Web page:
Digicel, GT&T and the Olympics
I read your article (SN July 24, 2012) captioned, “Digicel announces up to 88 percent reduction on international rates –GT&T says appealing judge’s ruling, stay granted,” and thought this was a good opportunity to link this situation with the Olympics, the usefulness of effective oversight by a vibrant Utilities Commission, and the benefits consumers enjoy from competition.
Without fair, transparent and accountable competition, there can be no celebration of excellence. The Olympics is one such experience which encapsulates excellence and we wait at least four years to see what the world’s best have done for extending the reach of the human spirit.
Competition not only brings to the fore the fastest and the best in the Olympics; but competition extends to other areas of life, including how we organize business to ensure efficiency and to satisfy the choices of consumers. Consumers of the Olympics satisfy their choices by the various events they watch and when not satisfied they switch to other events. Consumers of goods and services make the same choice by switching to other goods and services and they support their preference by choosing to pay for those goods and services they prefer. In contrast, business owners have to either adjust to the demands of consumers or they go out of business or they switch to something else. GT& T has the choice to compete on price by cutting their price or doing something else. In contrast, Digicel should go to the Utilities Commission with their positive story of cutting rates, given that the oversight function is the first level of control and not the Courts of Guyana.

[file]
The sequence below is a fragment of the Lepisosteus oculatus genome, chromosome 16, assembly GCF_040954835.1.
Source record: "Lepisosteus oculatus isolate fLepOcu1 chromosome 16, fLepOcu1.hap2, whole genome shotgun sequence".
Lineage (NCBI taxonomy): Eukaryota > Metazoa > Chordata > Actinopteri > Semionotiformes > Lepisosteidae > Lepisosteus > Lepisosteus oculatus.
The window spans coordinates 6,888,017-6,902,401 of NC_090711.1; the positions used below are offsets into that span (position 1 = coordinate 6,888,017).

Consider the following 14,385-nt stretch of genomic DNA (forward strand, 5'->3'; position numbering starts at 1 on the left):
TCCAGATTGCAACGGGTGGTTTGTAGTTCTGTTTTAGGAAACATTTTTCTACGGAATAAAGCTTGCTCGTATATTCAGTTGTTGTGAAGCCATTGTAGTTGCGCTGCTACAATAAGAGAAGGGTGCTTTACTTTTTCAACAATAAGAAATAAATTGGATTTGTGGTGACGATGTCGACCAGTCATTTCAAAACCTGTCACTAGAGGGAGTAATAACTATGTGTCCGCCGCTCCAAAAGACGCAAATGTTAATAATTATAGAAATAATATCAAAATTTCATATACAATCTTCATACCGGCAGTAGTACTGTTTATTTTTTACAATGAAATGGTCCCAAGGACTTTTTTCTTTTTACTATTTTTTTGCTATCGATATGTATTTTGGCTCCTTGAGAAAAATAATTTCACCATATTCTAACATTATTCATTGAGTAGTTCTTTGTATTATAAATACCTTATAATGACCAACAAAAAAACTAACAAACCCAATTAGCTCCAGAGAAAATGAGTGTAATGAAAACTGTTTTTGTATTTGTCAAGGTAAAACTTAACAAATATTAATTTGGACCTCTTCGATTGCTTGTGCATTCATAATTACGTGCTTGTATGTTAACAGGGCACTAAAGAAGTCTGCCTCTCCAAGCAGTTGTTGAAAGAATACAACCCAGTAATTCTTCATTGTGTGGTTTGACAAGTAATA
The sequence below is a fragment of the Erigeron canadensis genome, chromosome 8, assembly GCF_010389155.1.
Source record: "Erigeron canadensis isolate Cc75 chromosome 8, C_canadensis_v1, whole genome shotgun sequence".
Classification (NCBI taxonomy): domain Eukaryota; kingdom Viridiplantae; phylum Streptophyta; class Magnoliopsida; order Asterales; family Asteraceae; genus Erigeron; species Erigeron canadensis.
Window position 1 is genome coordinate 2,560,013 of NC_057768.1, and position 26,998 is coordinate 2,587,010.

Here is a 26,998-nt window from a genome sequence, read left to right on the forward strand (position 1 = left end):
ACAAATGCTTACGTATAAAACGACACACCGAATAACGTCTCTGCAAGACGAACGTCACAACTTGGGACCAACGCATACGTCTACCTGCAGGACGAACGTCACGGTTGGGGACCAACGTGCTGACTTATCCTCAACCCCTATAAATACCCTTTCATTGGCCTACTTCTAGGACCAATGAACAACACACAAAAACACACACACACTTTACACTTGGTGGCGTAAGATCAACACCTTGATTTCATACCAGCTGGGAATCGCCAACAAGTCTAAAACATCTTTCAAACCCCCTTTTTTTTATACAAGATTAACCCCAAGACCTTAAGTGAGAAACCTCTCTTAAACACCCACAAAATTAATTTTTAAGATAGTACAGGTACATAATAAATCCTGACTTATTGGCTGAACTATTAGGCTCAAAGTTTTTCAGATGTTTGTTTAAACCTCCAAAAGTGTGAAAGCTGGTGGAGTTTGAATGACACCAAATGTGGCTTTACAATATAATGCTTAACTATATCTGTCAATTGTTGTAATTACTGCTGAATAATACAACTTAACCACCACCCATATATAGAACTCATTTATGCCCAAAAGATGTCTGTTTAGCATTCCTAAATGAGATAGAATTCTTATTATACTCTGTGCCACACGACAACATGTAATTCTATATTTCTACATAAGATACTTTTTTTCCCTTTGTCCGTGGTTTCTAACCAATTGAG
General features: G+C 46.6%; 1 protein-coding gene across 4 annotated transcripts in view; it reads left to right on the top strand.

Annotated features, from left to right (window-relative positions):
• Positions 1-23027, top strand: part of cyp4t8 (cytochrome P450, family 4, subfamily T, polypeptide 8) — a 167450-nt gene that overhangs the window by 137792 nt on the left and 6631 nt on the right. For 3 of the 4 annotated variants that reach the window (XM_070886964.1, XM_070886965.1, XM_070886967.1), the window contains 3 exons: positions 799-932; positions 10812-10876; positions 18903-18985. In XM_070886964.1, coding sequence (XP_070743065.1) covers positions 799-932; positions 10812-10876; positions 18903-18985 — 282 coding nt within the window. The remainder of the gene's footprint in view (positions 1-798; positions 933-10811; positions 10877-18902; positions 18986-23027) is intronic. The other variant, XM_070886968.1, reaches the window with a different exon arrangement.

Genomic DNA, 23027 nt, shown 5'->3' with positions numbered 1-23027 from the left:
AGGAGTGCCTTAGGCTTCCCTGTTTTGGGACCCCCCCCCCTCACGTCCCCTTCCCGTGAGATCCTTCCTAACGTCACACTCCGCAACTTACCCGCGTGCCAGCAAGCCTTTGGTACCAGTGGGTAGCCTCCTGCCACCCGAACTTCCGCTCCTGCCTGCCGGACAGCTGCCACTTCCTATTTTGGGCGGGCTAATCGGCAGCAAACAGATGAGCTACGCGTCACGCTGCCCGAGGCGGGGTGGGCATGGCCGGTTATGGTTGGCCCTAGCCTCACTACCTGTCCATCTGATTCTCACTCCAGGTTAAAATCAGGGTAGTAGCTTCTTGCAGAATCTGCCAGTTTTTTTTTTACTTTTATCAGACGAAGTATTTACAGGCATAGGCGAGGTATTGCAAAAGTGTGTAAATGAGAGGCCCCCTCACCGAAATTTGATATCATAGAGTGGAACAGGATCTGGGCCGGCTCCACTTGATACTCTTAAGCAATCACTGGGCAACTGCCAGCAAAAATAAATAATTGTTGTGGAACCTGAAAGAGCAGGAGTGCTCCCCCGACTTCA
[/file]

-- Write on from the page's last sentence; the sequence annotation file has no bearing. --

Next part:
In the absence of competition we have a monopoly which implies no choice for consumers, with the result that there is no need for excellence, but poor standards and higher prices as inefficiency is pervasive. In other words, the monopolist is supreme and the consumer is crushed. How to correct for this deformity? We break the monopoly and encourage competition by extending the choice of consumers. For example, we encourage private and public schools; we encourage private and public hospitals; more than one international airline; more than one local airline; more than one private and public radio and TV station in any location (Linden). Like the International Olympic Committee that manages and ensures competition, we need effective Public Utilities and Broadcast Commissions that are staffed with professionally trained experts with no conflicts of interest.
While I agree with the GT&T statement that the development of telecommunication policy should not be accomplished through piecemeal court decisions (not the remit of the Court, anyway), I am disappointed that GT&T are relying on the Court of Appeal, instead of making their arguments to the Public Utilities Commission. The Courts should defer to the Utilities Commission.
C. Kenrick Hunte